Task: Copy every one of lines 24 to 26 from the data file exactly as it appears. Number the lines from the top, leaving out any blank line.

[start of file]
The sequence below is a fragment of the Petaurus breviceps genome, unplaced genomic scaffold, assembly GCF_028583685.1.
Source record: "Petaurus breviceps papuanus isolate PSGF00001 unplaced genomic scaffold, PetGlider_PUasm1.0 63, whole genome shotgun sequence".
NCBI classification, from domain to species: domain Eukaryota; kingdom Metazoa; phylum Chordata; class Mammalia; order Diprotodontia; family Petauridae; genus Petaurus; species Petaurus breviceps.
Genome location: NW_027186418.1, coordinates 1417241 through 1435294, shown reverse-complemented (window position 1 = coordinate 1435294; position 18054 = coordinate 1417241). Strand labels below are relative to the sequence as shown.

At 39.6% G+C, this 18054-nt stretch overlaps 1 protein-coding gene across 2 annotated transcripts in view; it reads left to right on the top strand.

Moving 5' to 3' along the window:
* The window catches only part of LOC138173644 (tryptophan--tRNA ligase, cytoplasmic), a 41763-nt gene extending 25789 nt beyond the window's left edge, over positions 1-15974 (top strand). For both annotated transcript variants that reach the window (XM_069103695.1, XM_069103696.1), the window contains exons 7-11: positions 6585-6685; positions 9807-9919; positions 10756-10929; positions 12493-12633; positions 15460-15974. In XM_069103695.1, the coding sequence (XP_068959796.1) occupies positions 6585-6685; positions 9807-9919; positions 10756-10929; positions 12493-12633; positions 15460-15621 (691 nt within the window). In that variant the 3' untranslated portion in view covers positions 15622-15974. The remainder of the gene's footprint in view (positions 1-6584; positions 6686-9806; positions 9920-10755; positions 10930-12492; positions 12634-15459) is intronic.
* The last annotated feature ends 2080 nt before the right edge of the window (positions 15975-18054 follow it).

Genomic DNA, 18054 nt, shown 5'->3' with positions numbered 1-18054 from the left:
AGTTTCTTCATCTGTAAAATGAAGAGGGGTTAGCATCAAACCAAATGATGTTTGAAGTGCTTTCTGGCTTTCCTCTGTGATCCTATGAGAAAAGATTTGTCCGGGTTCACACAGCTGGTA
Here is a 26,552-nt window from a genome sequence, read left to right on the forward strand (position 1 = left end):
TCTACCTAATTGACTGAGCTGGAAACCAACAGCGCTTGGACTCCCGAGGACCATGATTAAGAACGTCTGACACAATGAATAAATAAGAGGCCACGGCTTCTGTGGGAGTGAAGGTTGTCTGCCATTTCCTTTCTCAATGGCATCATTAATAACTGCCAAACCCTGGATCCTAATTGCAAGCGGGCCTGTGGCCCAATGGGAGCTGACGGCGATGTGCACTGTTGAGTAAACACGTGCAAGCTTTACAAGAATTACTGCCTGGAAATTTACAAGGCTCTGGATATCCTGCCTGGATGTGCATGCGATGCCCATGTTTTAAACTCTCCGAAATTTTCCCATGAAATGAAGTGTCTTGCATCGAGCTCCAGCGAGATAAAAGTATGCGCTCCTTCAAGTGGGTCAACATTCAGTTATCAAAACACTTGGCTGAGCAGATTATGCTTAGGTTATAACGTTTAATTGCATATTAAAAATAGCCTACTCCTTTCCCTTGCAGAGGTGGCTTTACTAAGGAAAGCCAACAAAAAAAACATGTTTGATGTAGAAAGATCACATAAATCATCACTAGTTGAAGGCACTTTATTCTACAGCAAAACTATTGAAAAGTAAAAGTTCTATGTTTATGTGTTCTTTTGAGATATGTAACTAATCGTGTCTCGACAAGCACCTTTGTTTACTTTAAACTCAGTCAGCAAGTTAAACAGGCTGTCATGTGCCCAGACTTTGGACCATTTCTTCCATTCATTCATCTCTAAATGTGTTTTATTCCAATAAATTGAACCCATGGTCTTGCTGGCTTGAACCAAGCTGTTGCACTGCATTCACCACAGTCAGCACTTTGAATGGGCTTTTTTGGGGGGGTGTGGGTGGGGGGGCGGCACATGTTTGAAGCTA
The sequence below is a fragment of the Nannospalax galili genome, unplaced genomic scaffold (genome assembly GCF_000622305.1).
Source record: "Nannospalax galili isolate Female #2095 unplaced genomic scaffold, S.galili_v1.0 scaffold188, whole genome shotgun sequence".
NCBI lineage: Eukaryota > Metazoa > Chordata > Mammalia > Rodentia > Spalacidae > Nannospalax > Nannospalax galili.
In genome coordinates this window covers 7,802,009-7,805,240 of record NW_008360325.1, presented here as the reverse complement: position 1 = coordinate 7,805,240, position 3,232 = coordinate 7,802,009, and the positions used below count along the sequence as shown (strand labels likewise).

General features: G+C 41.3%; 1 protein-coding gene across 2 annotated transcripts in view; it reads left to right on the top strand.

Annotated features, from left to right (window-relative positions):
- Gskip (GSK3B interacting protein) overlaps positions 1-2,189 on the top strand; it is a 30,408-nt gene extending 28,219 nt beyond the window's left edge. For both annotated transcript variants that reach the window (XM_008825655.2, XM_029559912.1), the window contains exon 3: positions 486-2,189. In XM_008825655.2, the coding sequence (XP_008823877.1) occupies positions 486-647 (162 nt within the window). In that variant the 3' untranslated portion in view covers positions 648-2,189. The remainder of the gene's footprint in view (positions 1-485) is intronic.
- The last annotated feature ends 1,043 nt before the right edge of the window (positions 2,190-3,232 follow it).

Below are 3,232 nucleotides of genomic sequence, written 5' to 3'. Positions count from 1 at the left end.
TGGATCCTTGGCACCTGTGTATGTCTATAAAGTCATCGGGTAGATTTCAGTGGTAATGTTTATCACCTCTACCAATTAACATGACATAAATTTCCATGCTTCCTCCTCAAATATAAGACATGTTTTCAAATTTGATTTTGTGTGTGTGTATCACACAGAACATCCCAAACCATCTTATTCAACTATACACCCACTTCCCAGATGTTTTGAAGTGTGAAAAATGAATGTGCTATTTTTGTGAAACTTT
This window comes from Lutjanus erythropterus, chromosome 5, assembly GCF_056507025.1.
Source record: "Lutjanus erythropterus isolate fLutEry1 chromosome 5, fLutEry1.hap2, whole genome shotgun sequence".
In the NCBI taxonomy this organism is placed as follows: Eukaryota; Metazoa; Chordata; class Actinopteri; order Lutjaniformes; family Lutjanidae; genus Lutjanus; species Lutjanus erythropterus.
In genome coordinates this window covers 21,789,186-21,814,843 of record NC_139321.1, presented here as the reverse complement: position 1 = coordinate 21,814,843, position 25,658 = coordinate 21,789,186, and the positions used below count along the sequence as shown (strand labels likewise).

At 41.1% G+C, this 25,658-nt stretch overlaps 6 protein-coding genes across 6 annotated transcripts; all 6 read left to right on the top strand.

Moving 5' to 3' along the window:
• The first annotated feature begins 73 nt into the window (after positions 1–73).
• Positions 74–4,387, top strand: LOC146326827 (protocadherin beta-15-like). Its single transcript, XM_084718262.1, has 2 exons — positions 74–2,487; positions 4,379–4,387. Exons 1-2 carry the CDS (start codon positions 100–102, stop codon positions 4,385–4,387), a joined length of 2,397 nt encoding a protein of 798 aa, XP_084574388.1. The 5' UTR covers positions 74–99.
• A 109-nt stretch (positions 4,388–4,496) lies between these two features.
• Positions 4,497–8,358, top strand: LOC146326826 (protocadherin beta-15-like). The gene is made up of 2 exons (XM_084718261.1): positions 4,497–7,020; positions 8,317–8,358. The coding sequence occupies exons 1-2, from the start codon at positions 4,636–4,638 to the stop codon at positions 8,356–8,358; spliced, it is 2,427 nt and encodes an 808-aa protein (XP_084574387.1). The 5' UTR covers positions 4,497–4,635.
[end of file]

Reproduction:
Source record: "Lutjanus erythropterus isolate fLutEry1 chromosome 5, fLutEry1.hap2, whole genome shotgun sequence".
In the NCBI taxonomy this organism is placed as follows: Eukaryota; Metazoa; Chordata; class Actinopteri; order Lutjaniformes; family Lutjanidae; genus Lutjanus; species Lutjanus erythropterus.
In genome coordinates this window covers 21,789,186-21,814,843 of record NC_139321.1, presented here as the reverse complement: position 1 = coordinate 21,814,843, position 25,658 = coordinate 21,789,186, and the positions used below count along the sequence as shown (strand labels likewise).